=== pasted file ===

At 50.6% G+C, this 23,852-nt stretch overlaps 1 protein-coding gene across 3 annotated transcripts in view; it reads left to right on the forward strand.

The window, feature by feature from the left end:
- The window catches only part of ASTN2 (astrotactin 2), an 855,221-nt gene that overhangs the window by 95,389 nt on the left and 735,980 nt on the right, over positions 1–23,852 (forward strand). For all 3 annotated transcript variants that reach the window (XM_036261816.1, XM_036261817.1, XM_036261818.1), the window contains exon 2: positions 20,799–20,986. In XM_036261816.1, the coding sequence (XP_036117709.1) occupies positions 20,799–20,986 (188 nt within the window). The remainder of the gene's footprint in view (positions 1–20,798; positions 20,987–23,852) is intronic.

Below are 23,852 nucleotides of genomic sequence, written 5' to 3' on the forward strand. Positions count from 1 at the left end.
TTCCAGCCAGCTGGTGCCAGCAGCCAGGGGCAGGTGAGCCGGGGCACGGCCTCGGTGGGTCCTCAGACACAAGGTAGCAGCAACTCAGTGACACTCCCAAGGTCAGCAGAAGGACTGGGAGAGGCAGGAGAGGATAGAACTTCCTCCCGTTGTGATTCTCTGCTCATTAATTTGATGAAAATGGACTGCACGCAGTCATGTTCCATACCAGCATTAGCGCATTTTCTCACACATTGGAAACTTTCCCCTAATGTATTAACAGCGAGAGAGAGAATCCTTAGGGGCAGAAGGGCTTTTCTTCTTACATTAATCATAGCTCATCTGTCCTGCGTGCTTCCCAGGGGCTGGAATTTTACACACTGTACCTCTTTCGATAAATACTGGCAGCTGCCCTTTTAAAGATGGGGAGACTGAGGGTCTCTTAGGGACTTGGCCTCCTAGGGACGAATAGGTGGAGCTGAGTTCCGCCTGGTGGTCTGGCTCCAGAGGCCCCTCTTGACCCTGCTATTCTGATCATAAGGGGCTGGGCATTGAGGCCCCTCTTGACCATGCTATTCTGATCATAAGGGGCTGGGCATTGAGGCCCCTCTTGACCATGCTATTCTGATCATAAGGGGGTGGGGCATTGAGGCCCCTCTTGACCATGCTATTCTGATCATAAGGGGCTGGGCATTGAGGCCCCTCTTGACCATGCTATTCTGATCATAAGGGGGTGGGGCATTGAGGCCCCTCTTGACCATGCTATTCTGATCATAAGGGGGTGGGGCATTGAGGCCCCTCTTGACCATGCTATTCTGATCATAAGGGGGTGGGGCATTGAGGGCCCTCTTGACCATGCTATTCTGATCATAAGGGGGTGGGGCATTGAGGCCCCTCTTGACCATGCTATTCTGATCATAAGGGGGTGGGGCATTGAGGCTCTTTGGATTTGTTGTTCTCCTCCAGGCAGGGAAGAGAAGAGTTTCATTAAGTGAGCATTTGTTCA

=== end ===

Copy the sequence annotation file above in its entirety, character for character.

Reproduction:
At 50.6% G+C, this 23,852-nt stretch overlaps 1 protein-coding gene across 3 annotated transcripts in view; it reads left to right on the forward strand.

The window, feature by feature from the left end:
- The window catches only part of ASTN2 (astrotactin 2), an 855,221-nt gene that overhangs the window by 95,389 nt on the left and 735,980 nt on the right, over positions 1–23,852 (forward strand). For all 3 annotated transcript variants that reach the window (XM_036261816.1, XM_036261817.1, XM_036261818.1), the window contains exon 2: positions 20,799–20,986. In XM_036261816.1, the coding sequence (XP_036117709.1) occupies positions 20,799–20,986 (188 nt within the window). The remainder of the gene's footprint in view (positions 1–20,798; positions 20,987–23,852) is intronic.

Below are 23,852 nucleotides of genomic sequence, written 5' to 3' on the forward strand. Positions count from 1 at the left end.
TTCCAGCCAGCTGGTGCCAGCAGCCAGGGGCAGGTGAGCCGGGGCACGGCCTCGGTGGGTCCTCAGACACAAGGTAGCAGCAACTCAGTGACACTCCCAAGGTCAGCAGAAGGACTGGGAGAGGCAGGAGAGGATAGAACTTCCTCCCGTTGTGATTCTCTGCTCATTAATTTGATGAAAATGGACTGCACGCAGTCATGTTCCATACCAGCATTAGCGCATTTTCTCACACATTGGAAACTTTCCCCTAATGTATTAACAGCGAGAGAGAGAATCCTTAGGGGCAGAAGGGCTTTTCTTCTTACATTAATCATAGCTCATCTGTCCTGCGTGCTTCCCAGGGGCTGGAATTTTACACACTGTACCTCTTTCGATAAATACTGGCAGCTGCCCTTTTAAAGATGGGGAGACTGAGGGTCTCTTAGGGACTTGGCCTCCTAGGGACGAATAGGTGGAGCTGAGTTCCGCCTGGTGGTCTGGCTCCAGAGGCCCCTCTTGACCCTGCTATTCTGATCATAAGGGGCTGGGCATTGAGGCCCCTCTTGACCATGCTATTCTGATCATAAGGGGCTGGGCATTGAGGCCCCTCTTGACCATGCTATTCTGATCATAAGGGGGTGGGGCATTGAGGCCCCTCTTGACCATGCTATTCTGATCATAAGGGGCTGGGCATTGAGGCCCCTCTTGACCATGCTATTCTGATCATAAGGGGGTGGGGCATTGAGGCCCCTCTTGACCATGCTATTCTGATCATAAGGGGGTGGGGCATTGAGGCCCCTCTTGACCATGCTATTCTGATCATAAGGGGGTGGGGCATTGAGGGCCCTCTTGACCATGCTATTCTGATCATAAGGGGGTGGGGCATTGAGGCCCCTCTTGACCATGCTATTCTGATCATAAGGGGGTGGGGCATTGAGGCTCTTTGGATTTGTTGTTCTCCTCCAGGCAGGGAAGAGAAGAGTTTCATTAAGTGAGCATTTGTTCA